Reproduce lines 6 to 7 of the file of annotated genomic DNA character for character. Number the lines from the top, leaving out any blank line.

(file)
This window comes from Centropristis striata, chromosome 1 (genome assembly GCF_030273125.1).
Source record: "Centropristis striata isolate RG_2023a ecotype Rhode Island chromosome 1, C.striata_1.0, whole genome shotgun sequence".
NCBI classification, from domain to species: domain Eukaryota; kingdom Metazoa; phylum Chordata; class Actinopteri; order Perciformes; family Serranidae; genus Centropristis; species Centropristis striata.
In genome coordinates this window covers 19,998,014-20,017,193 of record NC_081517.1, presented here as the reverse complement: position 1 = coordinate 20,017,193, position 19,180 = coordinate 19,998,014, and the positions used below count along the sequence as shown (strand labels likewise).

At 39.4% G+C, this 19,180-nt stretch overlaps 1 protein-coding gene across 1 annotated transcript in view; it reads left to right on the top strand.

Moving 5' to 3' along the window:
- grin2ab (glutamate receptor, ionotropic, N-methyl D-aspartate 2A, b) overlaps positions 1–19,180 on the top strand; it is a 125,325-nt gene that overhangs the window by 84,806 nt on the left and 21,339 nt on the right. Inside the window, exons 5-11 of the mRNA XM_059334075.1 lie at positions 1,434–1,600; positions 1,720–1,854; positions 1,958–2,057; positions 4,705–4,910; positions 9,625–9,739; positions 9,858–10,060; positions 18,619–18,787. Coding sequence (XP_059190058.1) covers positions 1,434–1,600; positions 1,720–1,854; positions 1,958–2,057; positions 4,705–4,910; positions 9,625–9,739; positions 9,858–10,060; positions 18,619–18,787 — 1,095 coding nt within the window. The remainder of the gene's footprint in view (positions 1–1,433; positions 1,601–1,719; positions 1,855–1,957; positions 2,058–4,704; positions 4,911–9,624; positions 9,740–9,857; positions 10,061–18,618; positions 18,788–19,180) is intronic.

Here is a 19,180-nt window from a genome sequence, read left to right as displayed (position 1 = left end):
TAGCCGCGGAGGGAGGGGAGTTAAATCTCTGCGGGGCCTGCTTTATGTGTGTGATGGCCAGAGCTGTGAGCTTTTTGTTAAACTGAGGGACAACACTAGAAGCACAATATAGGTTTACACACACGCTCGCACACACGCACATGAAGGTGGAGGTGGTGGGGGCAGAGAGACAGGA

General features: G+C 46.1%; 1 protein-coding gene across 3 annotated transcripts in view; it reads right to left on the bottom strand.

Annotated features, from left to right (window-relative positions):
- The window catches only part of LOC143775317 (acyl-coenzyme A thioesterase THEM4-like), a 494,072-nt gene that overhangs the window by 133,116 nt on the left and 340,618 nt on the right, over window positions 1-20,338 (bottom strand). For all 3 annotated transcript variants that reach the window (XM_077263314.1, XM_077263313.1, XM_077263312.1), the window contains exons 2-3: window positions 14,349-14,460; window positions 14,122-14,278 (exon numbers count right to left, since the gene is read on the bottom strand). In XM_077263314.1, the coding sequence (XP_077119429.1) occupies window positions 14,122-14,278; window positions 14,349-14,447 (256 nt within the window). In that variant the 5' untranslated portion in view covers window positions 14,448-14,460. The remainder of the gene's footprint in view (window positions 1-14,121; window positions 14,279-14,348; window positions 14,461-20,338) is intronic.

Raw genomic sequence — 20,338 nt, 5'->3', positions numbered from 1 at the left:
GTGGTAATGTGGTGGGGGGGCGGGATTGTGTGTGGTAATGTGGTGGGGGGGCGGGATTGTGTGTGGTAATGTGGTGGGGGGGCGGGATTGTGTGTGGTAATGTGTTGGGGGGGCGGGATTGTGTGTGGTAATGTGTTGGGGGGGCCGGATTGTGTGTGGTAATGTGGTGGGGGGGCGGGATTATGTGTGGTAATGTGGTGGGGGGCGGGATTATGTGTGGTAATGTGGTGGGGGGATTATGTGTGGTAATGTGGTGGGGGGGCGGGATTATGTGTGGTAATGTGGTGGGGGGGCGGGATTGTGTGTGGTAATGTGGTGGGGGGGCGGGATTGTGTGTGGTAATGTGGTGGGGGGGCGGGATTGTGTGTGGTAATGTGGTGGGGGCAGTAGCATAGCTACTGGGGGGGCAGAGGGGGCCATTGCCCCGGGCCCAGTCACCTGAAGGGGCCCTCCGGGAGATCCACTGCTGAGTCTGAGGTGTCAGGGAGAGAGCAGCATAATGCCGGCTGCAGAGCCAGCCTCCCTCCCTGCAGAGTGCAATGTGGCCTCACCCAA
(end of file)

Moving 5' to 3' along the window:
- grin2ab (glutamate receptor, ionotropic, N-methyl D-aspartate 2A, b) overlaps positions 1–19,180 on the top strand; it is a 125,325-nt gene that overhangs the window by 84,806 nt on the left and 21,339 nt on the right. Inside the window, exons 5-11 of the mRNA XM_059334075.1 lie at positions 1,434–1,600; positions 1,720–1,854; positions 1,958–2,057; positions 4,705–4,910; positions 9,625–9,739; positions 9,858–10,060; positions 18,619–18,787. Coding sequence (XP_059190058.1) covers positions 1,434–1,600; positions 1,720–1,854; positions 1,958–2,057; positions 4,705–4,910; positions 9,625–9,739; positions 9,858–10,060; positions 18,619–18,787 — 1,095 coding nt within the window. The remainder of the gene's footprint in view (positions 1–1,433; positions 1,601–1,719; positions 1,855–1,957; positions 2,058–4,704; positions 4,911–9,624; positions 9,740–9,857; positions 10,061–18,618; positions 18,788–19,180) is intronic.